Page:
CS21 Lab 0: Linux and vim

Due 11:59pm Friday 23 January 2009

This lab assignment should get you used to running update21 and handin21, and teach you a few of the common commands used in the Linux/UNIX terminal window.

Read the class web page

Start by reading through all of the CS21 homepage. Pay special attention to the Schedule, Academic Integrity and How to succeed in CS21 parts. You should get into the habit of checking this page weekly; the class schedule, homework assignments, weekly readings, and announcements will be posted to the class Schedule weekly.

Read the CS web pages

Go to the CS homepage (http://www.cs.swarthmore.edu/). From there click on the "Help" button and read the Welcome Message, The User Agreement, and The CS Lab Rules pages.

Using Linux

Much of this assignment will introduce you to some common Linux commands. We will review these commands regularly in class, and you are also encouraged to attend one of the using Linux help sessions this week in Science Center 240. You may attend either session.

Learn some Linux

To begin the assignment, open a Terminal window. You do this by clicking on the black square in the center of the toolbar terminal or by clicking on the XFCE menu button xfcemenu and then choosing "Terminal". When the Terminal window opens, you will see the shell prompt which will look something like this:

In the above prompt, lemon is the name of the machine you are working on, so this may be different for you if you are working on a different machine.

If you don't have one already, create a cs21 subdirectory in your home directory and set the permissions so that only you can access it. Here is an example of commands to enter to do this and to verify that it worked ('$' is the shell prompt and text after '#' are comments explaining the commands):
  $  cd                 # change to your home directory 
  $  pwd                # print current working directory
  $  mkdir cs21         # create a new subdirectory named cs21
  $  ls                 # list contents of current directory
  $  chmod 700 cs21     # make cs21 dir only accessible to you
  $  ls -l              # list permissions (cs21 should be drwx------)
  $  cd cs21            # change to cs21 directory
  $  pwd                # print current working directory 
Further information about the Unix directory structure can be found on the department's web site.

Learn the editor...vim

In your cs21 directory run the vim tutorial to learn how to edit files in Unix. This tutorial will take about 20-30 minutes.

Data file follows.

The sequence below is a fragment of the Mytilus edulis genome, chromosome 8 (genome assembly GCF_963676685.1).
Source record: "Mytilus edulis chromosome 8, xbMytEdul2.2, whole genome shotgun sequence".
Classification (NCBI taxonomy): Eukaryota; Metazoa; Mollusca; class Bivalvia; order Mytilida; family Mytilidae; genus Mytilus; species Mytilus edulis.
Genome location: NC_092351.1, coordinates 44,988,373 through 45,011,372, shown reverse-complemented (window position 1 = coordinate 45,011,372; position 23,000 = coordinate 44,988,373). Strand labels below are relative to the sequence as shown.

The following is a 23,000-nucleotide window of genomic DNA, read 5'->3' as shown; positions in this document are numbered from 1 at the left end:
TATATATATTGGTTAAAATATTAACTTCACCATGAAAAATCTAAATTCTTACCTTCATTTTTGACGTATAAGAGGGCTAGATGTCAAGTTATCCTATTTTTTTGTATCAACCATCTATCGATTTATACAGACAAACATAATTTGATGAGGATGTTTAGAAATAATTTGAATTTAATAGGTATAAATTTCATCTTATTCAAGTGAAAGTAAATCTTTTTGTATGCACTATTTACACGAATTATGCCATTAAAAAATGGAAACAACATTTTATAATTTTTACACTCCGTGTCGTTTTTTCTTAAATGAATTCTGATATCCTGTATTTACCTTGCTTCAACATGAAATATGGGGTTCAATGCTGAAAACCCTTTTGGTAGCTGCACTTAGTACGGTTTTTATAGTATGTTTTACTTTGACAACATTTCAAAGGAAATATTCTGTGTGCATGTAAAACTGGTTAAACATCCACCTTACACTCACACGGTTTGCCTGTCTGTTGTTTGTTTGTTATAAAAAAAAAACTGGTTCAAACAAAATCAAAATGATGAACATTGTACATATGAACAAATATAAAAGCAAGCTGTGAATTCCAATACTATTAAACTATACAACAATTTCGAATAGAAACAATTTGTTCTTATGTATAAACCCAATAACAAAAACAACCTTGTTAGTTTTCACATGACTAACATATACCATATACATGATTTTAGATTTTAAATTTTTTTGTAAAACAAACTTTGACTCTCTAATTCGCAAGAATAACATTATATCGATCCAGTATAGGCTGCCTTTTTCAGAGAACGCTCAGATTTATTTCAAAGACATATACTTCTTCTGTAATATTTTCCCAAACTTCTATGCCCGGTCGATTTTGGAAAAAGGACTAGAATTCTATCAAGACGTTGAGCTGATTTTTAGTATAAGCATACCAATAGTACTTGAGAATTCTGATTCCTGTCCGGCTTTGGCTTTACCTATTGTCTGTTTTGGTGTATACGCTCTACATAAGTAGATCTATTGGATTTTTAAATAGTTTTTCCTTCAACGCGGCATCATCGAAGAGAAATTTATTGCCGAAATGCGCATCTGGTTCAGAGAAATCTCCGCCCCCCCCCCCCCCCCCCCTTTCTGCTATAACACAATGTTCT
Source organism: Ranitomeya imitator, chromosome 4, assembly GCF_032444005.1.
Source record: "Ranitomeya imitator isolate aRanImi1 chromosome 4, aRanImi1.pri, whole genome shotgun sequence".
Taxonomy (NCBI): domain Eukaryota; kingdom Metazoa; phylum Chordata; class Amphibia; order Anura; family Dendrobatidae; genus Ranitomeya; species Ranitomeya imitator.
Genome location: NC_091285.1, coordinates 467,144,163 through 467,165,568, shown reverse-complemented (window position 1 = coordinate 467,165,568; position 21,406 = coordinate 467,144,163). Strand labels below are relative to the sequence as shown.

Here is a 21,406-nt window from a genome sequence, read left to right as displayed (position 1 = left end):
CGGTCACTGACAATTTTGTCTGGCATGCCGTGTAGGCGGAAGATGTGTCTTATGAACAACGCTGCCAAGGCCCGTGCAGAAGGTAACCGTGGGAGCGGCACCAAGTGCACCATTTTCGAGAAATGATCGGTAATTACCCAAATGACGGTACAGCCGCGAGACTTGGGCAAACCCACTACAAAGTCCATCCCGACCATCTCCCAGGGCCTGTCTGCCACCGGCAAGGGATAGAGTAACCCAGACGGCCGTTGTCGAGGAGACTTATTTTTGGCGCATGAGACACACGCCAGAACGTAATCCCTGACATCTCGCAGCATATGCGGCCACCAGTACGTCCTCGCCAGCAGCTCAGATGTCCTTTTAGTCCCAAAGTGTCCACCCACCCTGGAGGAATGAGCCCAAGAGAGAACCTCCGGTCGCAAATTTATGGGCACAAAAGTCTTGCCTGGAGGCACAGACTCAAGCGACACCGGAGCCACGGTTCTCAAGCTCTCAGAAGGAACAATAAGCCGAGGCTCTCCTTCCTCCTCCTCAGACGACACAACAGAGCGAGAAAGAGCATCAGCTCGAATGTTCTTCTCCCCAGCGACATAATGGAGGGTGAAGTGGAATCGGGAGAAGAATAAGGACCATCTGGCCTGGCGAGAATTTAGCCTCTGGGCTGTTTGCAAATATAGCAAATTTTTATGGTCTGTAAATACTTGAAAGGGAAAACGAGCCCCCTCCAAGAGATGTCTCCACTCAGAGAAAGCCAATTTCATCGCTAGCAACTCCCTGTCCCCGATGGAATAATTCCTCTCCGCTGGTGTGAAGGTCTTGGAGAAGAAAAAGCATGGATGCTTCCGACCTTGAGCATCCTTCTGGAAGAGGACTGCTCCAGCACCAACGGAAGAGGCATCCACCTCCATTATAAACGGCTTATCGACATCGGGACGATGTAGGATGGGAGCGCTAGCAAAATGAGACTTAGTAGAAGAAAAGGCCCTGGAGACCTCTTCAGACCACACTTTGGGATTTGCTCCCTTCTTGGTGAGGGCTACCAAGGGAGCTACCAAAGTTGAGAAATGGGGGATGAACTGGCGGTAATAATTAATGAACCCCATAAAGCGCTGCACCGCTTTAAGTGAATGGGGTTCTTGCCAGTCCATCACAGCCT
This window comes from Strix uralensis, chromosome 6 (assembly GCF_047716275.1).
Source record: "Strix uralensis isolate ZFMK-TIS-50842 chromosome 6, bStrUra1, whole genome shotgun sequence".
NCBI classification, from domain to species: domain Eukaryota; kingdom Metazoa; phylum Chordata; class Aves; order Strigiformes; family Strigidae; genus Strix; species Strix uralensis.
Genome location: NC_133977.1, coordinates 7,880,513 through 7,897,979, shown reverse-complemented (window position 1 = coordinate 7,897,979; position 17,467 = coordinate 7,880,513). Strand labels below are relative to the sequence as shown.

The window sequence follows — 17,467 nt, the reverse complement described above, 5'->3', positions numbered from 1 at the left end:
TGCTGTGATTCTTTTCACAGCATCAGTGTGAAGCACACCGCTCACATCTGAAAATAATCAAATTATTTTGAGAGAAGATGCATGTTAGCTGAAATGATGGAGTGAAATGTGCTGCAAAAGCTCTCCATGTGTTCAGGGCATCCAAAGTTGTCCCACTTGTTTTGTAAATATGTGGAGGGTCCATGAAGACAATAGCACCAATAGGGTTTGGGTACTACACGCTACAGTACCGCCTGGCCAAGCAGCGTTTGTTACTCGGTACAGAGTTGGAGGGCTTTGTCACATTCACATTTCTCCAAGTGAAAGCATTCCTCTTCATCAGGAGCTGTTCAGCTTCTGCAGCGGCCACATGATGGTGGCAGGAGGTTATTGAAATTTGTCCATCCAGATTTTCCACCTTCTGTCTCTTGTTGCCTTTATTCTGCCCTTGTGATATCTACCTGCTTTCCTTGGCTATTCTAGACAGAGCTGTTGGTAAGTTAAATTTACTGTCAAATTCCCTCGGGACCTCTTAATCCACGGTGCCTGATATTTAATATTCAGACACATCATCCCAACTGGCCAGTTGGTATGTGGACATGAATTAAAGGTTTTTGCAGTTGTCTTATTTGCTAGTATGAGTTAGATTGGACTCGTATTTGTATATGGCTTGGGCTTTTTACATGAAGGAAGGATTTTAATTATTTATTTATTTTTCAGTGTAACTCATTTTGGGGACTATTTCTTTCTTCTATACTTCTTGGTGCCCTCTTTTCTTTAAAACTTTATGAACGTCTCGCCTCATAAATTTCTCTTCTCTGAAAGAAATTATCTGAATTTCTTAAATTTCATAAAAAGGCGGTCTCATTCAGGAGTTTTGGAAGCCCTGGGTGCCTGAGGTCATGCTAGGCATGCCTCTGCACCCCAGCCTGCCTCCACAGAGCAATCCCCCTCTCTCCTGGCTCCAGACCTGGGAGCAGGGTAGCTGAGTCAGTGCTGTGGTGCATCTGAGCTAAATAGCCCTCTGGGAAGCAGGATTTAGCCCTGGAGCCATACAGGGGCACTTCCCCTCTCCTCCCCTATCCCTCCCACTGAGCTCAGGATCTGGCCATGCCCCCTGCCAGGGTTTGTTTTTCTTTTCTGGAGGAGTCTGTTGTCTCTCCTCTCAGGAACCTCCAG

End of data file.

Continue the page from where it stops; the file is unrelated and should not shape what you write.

$  vimtutor           # start the vim tutorial
Alternatively, you may use xemacs as an editor. Details on how to start the xemacs tutorial are below. While other members of the department (including the other section of CS21) will be familiar with xemacs, I will be using vim in class and can help you out with vim. Users of both editors are plentiful in the department, so the choice is yours. Pick one you are comfortable with and stick with it. Switching is usually a pain.
  $ xemacs              # start xemacs
Once you have run xemacs, type Control-h followed by the letter t.
Run update21 and create bio.txt

Once you have learned how to use a Unix editor program, run update21 to get the starting directory for homework 0, then cd into that directory:

$ update21             # creates subdirectory 00 in your cs21/labs directory
$ cd                   # cd into your home directory
$ cd cs21/labs/00      # cd into the directory for lab 00
$ pwd                  # check to see that you are in the correct directory
		       # if you are, pwd should list: 
		       # /home/your_user_name/cs21/labs/00
The program handin21 will only submit files in this labs/00 directory.

Next, start up vim (or gvim) and open a new file named bio.txt and answer these questions:

  1. Tell me about some of your strengths. What are some things that you are good at doing (they don't have to have anything to do with CS)?
  2. Tell me a bit about why are you taking CS21.
  3. Tell me about any prior CS experience you have.

To start editing the file:

$ vim bio.txt

After you are done editing your bio.txt file, save your changes, exit vim (:wq in escape mode), and enter the ls command to list the file bio.txt. You can also run the cat command on the file to list it's contents to the terminal window:

$ cat bio.txt


Once you are satisfied with your bio.txt file, hand it in by typing handin21 at the unix prompt. You may run handin21 as many times as you like, and only the most recent submission will be recorded. This is useful if you realize after handing in some programs that you'd like to make a few more changes to them.